What lies in a name – the Lahori characters

By Asha’ar Rehman

To all proud Lahoris, here is a small test of their knowledge of the city. Beginning with the old, what is the name of the road that runs between the Pipal House and the Civil Secretariat towards the Baba Ground in front of Chishtia High School before it meets its end in Krishan Nagar? Don’t try too hard. I have been travelling on the stretch — on foot, by bus and by tanga and rickshaw — all my life. I don’t remember if I was ever on the name basis with the road.

I know that nearby is the tomb of Anarkali and towards the Krishan Nagar end stands the incomplete structure belonging to the District Council, not to forget the already mentioned Pipal House, the Secretariat and of course the Punjab Printing Press. All these famous surroundings should make the road important if not famous. It must have a name also, but that is nowhere to be seen today. I asked around on Friday, but got no answers, not even from the couple of men haggling with a mango vendor off Baba Ground, not from the vendor himself.

That may be a case of oversight or lack of awareness on my part and theirs. But will someone tell me the name of the road that starts at Kalma Chowk on Ferozepur Road and takes you up to Maulana Shaukat Ali Road skirting the Jinnah Hospital? That is one busy road used by thousands of commuters every day. It passes through or by some of the more well known localities of Lahore like Garden Town, Faisal Town and Model Town. On it is situated Barkat Market that caters to the needs of so many, yet I have not seen a single shop on the stretch between Kalma Chowk and Shaukat Ali Road sporting the name of the road that brings them their customers. You may find yourself being entertained at a Garden Town branch or a Faisal Town branch, but mostly it is presumed that people already know and don’t need to be told as to which part of Lahore they happen to be occupying at a given time.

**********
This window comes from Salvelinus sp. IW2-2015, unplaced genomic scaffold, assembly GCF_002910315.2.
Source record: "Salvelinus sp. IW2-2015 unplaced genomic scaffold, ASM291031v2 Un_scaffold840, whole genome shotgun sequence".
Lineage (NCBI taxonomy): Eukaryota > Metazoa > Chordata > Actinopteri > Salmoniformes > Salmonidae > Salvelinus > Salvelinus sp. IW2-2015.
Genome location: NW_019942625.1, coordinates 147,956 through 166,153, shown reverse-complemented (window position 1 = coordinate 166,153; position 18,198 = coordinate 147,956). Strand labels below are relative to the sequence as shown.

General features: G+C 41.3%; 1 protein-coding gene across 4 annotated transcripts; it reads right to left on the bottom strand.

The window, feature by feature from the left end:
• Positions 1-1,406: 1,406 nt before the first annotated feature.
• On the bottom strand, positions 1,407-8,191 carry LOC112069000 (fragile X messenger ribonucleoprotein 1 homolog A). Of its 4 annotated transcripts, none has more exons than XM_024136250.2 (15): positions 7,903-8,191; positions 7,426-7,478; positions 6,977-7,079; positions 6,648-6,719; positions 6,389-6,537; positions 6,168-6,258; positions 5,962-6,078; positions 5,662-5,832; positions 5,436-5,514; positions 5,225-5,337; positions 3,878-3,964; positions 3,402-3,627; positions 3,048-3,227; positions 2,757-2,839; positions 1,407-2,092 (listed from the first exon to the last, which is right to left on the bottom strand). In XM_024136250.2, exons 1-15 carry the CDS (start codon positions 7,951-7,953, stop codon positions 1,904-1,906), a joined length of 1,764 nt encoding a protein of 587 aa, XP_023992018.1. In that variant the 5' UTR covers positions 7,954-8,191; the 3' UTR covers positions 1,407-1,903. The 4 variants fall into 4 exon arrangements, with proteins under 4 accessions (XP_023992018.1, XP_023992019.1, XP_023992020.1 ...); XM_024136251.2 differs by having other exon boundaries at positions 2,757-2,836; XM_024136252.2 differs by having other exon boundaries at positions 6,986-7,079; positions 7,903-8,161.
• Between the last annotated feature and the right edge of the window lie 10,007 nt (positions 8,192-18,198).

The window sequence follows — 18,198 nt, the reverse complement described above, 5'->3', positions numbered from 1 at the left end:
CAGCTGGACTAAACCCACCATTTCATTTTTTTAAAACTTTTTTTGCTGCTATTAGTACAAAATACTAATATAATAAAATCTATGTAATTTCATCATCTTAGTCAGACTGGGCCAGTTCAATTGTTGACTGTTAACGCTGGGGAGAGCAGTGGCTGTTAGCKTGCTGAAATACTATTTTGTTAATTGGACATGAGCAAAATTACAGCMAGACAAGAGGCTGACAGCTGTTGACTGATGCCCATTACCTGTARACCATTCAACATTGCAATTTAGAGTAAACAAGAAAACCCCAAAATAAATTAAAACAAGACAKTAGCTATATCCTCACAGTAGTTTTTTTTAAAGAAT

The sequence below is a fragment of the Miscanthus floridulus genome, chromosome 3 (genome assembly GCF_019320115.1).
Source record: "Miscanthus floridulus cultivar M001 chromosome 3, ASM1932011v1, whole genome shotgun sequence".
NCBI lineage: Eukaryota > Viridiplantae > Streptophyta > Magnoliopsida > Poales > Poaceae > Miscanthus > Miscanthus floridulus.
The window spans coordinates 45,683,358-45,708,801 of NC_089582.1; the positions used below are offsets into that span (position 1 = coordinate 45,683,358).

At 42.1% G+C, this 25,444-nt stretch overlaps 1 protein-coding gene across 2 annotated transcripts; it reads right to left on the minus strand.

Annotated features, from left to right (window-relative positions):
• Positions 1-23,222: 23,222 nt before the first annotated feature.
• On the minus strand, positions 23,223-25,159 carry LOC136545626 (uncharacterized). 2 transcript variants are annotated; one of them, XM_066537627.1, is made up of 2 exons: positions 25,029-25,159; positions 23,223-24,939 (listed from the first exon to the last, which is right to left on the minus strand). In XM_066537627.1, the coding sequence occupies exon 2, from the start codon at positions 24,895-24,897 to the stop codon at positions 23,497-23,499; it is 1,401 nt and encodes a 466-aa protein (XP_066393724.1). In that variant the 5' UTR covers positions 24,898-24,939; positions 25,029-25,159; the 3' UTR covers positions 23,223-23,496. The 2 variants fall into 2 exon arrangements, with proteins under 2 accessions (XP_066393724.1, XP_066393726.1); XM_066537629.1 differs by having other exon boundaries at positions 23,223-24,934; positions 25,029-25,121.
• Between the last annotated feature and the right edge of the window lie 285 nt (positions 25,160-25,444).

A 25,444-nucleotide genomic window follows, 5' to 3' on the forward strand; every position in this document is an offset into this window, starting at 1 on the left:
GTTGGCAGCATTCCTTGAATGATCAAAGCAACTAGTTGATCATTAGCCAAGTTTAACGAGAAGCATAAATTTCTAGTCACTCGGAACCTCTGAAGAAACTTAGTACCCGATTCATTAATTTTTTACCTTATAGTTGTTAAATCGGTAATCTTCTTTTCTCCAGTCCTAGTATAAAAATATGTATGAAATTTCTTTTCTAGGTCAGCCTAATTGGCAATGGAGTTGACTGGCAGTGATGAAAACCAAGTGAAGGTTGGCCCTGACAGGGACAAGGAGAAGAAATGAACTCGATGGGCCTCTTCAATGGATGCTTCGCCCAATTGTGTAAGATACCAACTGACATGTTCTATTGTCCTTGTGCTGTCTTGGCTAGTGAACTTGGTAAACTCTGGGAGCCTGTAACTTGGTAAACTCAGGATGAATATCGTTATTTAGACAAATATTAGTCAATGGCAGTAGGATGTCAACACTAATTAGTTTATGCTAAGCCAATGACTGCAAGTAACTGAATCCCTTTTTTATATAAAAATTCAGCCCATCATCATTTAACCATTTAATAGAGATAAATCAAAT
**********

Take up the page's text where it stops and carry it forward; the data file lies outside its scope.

It must be reiterated that the old tradition of businesses carefully mentioning their exact location, with shop number and name of the road etc, is dead or is fast dying. Your zinger burger tastes the same wherever you go and it is unnecessary to waste your time on minor details.

Equally disturbing for those who are forever boasting of their mohallas and gallis is the tendency to use a number and not a name to recognise a street. It may give the city a more organised look, but it prevents affinity that comes with addressing a place by its name. Perhaps we have run out of names, which will explain that when we are in a mood to select a title, more often than not we settle for the same old ones. A friend who had his house in front of I am sure one of the many Jinnah parks in Lahore was not amused (or was he actually?) when some guests he was expecting the other evening landed up in Bagh-e-Jinnah, formerly Lawrence Gardens, courtesy a tradition-driven rickshawalla.

A closer look will reveal that there is actually no method in the so called organised laying out of Lahore which could sometimes lead to disrespect of the same national heroes we are trying to honour. The inhabitants around don’t quite know where the road named after Maulana Shaukat Ali transforms into Peco Road. And where I live, people call their bridge Honey Bridge for reason of accurate identification. It is formally the Jinnah Flyover, located some ten kilometers away from Bagh-e-Jinnah and still farther from another Jinnah park. The same holds true for Iqbal. Work out the list yourself.


3 responses to “What lies in a name – the Lahori characters

  1. Pingback: What lies in a name - the Lahori characters | Tea Break

  2. It shows one thing at least that you are a proud and real Lahori. It is just ridiculuous that you desperately try to make others people fool by this kind of knowledege that is no more than information.Use your skills on other useful things abour Lahore.
    That city is so richly populated that you hardly see the signs. There is always people around signboards. 🙂

  3. The main road near my home has been called Sarfaraz Raffiqui Road, Ghazi Road, and more recently, Zarrar Shaheed Road. I think we just don’t want anyone to get too comfortable with one particular name for a road – the names given to the roads by the British were perfectly alright, and yet we had to Islamicize them…
    Then there are the WTF moments… a couple of weeks ago, while going to ISB, I saw a road near Thokar that has been re-christened ‘Mohtarma Benazir Bhutto Road’ by whoever holds the power there these days.

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